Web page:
This guidance document primarily considers the regulatory services and how they may be promoted and enhanced to support more sustainable production (provisioning services) and reduce externalities detrimental to biodiversity by reducing reliance on chemical inputs. Other services, however, such as the cultural values of agriculture and related indigenous knowledge systems, are also important in supporting efforts towards an improved ecological foundation of agriculture.
Mangroves provide a wide array of benefits to coastal communities, including wood and non-wood forest products and a wide range of environmental services encompassing coastal hazard protection, erosion control, water filtration and bio-diversity conservation. Mangroves are also valuable in terms of climate change mitigation due to high rates of primary productivity and the large amounts of carbon contained within above- and below-ground biomass and mangrove soils.
This document summarizes all of the actions within 60 post-2010 NBSAPs, and shows their collective impact to Sustainable Development Goals.
This is part of the new awareness raising materials developed by IDLO, with support from the Swiss FOEN. Parties can use these factsheets to raise political will and understanding amongst the various ministries, sectors and stakeholders that need to be involved in reforming laws and policies to implement NBSAPs.
A great way to get conversations started, this factsheet outlines the essential facts to introduce people to the importance of biodiversity, the sectors that need to be involved, and the role of law in achieving real change.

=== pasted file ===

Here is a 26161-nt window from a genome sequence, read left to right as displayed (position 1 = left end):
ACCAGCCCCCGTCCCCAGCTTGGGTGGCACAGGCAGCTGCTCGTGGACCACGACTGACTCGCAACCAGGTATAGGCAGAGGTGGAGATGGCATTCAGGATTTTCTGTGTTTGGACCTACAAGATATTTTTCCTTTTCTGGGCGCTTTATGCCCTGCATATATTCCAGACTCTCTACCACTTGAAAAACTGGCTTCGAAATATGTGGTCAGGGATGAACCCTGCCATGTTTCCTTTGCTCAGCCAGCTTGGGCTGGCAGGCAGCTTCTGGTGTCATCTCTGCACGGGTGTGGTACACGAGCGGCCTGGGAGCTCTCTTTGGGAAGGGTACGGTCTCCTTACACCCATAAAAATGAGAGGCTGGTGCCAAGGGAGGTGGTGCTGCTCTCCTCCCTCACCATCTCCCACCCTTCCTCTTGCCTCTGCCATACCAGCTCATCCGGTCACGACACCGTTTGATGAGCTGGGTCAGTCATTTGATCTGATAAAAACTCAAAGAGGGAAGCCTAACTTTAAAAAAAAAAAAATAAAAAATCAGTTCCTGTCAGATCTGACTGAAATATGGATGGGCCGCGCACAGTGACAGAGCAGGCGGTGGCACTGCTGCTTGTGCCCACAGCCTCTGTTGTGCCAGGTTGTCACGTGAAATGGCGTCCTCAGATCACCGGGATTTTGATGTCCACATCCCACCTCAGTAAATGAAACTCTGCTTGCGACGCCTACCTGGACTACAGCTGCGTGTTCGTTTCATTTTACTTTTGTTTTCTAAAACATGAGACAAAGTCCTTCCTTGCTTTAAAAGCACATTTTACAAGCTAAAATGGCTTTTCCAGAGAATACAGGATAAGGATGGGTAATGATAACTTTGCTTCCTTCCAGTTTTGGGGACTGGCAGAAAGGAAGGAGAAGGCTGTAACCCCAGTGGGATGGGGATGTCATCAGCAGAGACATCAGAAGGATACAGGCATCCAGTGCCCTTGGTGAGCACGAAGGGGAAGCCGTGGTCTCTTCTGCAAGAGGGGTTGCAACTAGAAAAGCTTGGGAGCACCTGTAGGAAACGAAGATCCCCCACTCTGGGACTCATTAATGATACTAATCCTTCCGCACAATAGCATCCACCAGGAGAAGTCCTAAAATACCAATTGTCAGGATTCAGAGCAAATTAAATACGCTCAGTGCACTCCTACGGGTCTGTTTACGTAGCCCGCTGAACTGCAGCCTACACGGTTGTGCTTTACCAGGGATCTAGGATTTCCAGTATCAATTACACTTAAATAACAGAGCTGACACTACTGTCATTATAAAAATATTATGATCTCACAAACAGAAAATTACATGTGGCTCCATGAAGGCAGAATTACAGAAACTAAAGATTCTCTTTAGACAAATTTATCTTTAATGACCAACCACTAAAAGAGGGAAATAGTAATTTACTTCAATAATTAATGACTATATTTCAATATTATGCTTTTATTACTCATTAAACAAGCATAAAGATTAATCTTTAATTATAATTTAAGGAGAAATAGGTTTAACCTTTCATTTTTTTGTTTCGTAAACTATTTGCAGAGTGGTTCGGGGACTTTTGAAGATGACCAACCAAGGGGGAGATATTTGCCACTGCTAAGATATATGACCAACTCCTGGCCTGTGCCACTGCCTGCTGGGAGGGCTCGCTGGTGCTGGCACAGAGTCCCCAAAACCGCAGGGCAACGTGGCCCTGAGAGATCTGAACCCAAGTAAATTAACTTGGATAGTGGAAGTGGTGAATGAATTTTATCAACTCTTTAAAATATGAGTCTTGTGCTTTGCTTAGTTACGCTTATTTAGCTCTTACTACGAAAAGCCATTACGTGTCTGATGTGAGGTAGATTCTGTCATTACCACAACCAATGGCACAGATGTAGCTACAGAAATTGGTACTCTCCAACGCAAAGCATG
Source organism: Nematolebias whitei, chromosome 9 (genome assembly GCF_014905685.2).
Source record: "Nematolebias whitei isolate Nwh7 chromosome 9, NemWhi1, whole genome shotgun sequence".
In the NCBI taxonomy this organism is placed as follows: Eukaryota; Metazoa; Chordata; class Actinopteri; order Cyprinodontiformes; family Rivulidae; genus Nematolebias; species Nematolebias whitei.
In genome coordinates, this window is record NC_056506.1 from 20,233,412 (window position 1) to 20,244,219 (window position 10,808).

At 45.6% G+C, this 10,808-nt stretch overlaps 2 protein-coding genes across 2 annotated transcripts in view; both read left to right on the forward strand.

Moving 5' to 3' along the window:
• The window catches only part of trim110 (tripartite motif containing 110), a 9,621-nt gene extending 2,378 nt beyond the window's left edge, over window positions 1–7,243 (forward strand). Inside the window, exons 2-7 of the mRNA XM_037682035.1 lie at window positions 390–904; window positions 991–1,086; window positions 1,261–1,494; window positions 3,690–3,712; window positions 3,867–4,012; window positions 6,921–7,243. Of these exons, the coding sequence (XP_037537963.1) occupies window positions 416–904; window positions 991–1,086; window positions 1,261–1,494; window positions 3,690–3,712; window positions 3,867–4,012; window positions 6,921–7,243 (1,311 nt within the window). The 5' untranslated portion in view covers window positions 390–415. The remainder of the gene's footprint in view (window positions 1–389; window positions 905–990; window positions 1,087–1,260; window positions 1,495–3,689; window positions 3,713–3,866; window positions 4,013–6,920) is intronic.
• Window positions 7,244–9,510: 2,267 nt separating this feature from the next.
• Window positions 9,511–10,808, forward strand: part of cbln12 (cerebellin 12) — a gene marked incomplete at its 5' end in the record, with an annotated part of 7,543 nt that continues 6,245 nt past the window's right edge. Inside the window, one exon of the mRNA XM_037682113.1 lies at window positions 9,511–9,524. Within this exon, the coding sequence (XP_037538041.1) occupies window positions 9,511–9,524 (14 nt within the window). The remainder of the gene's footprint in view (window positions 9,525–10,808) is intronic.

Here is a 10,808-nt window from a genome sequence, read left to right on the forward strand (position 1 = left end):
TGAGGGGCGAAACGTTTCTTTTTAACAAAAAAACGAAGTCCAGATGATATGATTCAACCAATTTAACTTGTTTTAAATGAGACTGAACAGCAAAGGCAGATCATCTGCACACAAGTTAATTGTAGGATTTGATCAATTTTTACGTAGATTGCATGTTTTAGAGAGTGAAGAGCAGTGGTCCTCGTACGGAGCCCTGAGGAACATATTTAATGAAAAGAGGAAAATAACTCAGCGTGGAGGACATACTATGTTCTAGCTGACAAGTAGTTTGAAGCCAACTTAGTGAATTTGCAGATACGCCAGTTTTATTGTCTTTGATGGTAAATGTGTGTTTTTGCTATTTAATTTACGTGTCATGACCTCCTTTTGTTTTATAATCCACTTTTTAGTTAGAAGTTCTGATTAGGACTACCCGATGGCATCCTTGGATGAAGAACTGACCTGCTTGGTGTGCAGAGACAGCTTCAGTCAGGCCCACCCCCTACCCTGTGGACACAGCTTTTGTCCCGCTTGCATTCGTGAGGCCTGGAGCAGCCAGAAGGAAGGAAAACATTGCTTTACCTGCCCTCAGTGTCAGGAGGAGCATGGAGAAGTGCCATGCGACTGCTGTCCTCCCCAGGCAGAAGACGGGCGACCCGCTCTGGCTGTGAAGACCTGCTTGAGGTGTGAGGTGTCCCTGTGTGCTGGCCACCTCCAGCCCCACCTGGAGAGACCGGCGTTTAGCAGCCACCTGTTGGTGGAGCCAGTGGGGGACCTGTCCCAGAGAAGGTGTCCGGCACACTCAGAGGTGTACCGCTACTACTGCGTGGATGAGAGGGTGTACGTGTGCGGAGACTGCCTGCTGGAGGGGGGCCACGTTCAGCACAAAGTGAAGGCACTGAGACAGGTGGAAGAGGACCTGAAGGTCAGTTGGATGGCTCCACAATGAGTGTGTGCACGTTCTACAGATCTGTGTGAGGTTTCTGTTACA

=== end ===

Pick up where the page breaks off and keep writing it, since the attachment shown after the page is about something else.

International Development Law Organization (IDLO) & Swiss Federal Office of the Environment (FOEN)
Following Pakistan’s obligation to the Convention on Biological Diversity (CBD), and given diverse agroecological realities of Khyber Pakhtunkhwa Province as well as the enhanced responsibilities of the province towards biodiversity conservation the Khyber Pakhtunkhwa Province developed the Khyber Pakhtunkhwa Biodiversity Strategy and Action Plan. The KP-BSAP is closely linked to the National Biodiversity Strategy and Action Plan and contributes to the Aichi Biodiversity Targets. The KP-BSAP has been developed following an inclusive and participatory approach.
Achieving global biodiversity targets relies on the ability to measure, visualize, and communicate both environmental trends and the effects of conservation actions. There is high demand for indicators of biodiversity status and trends at multiple spatial scales, but easy, intuitive, and centralized access to biodiversity indicator data remains a challenge.
The manual http://nbsapforum.net/#read-resource/1946 describes an approach – Climate Adaptation Methodology for Protected Areas (CAMPA) – for developing climate adaptation measures in CMPAs. It combines ecosystem and community-based approaches to adaptation and uses a participatory approach that aims to build consensus amongst stakeholders on the actions necessary to address the current and potential impacts of climate change.
The often neglected role of Indigenous Peoples and Local Communities (IPLCs)—the people often most heavily impacted by wildlife poaching and associated crime—was the focus of a meeting held in Limbe in February 2016.
This meeting aimed to provide a platform for those at the grassroots level to speak up to protect their livelihoods and their futures from the treats posed by illegal wildlife trade.
Small Summary: Article presents four fast facts that can serve as food for thought
1. Rural women have more access to land than we think
2. Rural women are not more vulnerable to climate change because they are women
3. Rural women do not automatically make better stewards of natural resources
4. Gender sensitive programming and policy making is not just about helping women succeed